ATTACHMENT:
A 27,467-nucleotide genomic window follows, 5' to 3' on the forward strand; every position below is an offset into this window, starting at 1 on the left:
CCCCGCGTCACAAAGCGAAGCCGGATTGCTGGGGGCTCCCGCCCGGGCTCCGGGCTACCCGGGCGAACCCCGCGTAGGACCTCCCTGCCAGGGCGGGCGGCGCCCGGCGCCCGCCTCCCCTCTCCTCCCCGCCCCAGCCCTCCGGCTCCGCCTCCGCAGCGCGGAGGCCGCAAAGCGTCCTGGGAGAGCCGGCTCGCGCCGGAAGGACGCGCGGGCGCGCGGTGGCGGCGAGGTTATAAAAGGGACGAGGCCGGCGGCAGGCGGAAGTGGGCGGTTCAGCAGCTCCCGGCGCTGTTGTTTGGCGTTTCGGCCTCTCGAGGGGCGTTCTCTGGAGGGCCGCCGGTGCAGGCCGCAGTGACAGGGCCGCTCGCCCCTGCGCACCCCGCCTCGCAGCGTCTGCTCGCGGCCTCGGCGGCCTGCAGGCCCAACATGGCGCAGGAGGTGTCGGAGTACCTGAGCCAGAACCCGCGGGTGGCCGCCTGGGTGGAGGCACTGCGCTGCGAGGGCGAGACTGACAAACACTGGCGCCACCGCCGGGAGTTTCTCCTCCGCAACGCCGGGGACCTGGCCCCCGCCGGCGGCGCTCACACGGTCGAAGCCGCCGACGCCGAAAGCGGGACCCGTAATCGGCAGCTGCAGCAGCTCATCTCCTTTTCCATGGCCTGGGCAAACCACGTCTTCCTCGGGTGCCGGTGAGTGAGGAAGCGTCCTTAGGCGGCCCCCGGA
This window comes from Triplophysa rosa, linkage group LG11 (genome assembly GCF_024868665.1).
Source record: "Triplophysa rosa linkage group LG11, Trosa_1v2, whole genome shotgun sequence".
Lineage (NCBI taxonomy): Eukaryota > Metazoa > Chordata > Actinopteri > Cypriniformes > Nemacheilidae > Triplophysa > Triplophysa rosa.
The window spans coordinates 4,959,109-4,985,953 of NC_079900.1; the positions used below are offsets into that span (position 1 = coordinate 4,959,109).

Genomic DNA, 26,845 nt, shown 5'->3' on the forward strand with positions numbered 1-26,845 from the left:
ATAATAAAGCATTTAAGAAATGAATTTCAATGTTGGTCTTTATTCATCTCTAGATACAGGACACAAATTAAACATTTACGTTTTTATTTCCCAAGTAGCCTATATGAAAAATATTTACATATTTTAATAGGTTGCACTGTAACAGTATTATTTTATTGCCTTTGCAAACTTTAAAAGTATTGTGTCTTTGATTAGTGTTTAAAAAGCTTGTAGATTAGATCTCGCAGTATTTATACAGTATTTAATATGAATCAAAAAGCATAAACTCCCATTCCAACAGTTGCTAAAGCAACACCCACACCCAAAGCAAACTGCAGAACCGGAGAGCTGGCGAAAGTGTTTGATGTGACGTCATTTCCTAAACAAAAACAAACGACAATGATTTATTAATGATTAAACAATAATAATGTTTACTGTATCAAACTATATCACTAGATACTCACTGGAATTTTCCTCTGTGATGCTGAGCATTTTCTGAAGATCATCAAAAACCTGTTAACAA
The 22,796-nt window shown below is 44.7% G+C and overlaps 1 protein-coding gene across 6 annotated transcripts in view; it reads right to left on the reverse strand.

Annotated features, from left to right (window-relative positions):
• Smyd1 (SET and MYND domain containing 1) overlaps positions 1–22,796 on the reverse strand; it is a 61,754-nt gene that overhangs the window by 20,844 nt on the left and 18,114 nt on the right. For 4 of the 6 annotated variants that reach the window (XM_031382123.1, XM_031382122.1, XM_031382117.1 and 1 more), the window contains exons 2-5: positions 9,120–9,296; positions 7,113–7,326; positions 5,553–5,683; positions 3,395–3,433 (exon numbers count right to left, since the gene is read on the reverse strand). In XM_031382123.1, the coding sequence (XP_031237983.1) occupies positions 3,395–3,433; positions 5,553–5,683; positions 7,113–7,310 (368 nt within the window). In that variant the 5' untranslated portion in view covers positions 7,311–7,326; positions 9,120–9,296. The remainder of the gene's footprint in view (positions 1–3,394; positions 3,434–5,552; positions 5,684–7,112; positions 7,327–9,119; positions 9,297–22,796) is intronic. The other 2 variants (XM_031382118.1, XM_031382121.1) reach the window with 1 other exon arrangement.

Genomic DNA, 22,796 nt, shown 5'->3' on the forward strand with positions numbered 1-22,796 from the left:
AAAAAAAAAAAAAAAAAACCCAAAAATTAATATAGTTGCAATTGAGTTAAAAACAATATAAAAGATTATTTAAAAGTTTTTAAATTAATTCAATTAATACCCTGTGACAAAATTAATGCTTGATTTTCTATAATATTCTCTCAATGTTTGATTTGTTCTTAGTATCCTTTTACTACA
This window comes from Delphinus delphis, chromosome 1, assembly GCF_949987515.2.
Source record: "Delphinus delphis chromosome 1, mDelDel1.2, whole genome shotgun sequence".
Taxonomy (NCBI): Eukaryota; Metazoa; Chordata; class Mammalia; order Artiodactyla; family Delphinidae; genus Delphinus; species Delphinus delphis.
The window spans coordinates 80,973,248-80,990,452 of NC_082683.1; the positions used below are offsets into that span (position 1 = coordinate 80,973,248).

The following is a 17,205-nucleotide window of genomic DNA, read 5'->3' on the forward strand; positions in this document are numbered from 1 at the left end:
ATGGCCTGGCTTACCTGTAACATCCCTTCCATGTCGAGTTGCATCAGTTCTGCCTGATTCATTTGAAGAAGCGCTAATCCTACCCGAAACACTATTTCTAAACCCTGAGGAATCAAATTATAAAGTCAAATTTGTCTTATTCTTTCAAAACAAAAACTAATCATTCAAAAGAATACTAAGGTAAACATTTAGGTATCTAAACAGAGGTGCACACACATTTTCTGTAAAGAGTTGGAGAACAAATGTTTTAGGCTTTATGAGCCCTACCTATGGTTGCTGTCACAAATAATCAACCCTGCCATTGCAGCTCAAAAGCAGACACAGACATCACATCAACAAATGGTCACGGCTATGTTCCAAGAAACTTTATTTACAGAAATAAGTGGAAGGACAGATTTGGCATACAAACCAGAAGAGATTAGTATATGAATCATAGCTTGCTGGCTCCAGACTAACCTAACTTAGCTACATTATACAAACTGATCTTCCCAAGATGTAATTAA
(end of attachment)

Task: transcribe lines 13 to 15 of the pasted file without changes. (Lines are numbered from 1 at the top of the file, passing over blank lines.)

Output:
AAAAAAAAAAAAAAAAAACCCAAAAATTAATATAGTTGCAATTGAGTTAAAAACAATATAAAAGATTATTTAAAAGTTTTTAAATTAATTCAATTAATACCCTGTGACAAAATTAATGCTTGATTTTCTATAATATTCTCTCAATGTTTGATTTGTTCTTAGTATCCTTTTACTACA
This window comes from Delphinus delphis, chromosome 1, assembly GCF_949987515.2.
Source record: "Delphinus delphis chromosome 1, mDelDel1.2, whole genome shotgun sequence".